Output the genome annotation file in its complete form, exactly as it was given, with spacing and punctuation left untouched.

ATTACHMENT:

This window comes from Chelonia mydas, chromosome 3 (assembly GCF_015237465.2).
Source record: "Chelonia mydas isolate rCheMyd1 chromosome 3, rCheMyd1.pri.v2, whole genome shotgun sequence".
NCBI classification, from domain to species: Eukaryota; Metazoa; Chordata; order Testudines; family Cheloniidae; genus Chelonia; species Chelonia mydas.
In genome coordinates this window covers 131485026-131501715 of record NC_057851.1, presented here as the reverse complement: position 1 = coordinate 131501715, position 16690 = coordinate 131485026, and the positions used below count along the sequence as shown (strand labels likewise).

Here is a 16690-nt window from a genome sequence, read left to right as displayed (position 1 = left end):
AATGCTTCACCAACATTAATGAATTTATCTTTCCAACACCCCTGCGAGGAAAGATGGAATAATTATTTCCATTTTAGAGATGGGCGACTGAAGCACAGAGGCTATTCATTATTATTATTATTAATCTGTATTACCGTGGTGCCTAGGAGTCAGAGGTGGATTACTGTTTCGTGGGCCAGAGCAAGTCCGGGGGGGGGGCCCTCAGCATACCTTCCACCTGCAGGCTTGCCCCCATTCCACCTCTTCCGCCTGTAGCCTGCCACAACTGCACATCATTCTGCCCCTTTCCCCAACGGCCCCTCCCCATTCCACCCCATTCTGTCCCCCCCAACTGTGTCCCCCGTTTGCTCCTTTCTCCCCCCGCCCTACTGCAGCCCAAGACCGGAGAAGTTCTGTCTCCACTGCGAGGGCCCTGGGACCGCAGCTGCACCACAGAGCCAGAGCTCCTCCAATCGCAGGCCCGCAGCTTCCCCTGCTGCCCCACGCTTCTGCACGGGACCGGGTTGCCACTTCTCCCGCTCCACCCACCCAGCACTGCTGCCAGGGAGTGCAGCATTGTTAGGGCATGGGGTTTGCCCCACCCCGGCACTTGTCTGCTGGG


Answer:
This window comes from Chelonia mydas, chromosome 3 (assembly GCF_015237465.2).
Source record: "Chelonia mydas isolate rCheMyd1 chromosome 3, rCheMyd1.pri.v2, whole genome shotgun sequence".
NCBI classification, from domain to species: Eukaryota; Metazoa; Chordata; order Testudines; family Cheloniidae; genus Chelonia; species Chelonia mydas.
In genome coordinates this window covers 131485026-131501715 of record NC_057851.1, presented here as the reverse complement: position 1 = coordinate 131501715, position 16690 = coordinate 131485026, and the positions used below count along the sequence as shown (strand labels likewise).

Here is a 16690-nt window from a genome sequence, read left to right as displayed (position 1 = left end):
AATGCTTCACCAACATTAATGAATTTATCTTTCCAACACCCCTGCGAGGAAAGATGGAATAATTATTTCCATTTTAGAGATGGGCGACTGAAGCACAGAGGCTATTCATTATTATTATTATTAATCTGTATTACCGTGGTGCCTAGGAGTCAGAGGTGGATTACTGTTTCGTGGGCCAGAGCAAGTCCGGGGGGGGGGCCCTCAGCATACCTTCCACCTGCAGGCTTGCCCCCATTCCACCTCTTCCGCCTGTAGCCTGCCACAACTGCACATCATTCTGCCCCTTTCCCCAACGGCCCCTCCCCATTCCACCCCATTCTGTCCCCCCCAACTGTGTCCCCCGTTTGCTCCTTTCTCCCCCCGCCCTACTGCAGCCCAAGACCGGAGAAGTTCTGTCTCCACTGCGAGGGCCCTGGGACCGCAGCTGCACCACAGAGCCAGAGCTCCTCCAATCGCAGGCCCGCAGCTTCCCCTGCTGCCCCACGCTTCTGCACGGGACCGGGTTGCCACTTCTCCCGCTCCACCCACCCAGCACTGCTGCCAGGGAGTGCAGCATTGTTAGGGCATGGGGTTTGCCCCACCCCGGCACTTGTCTGCTGGG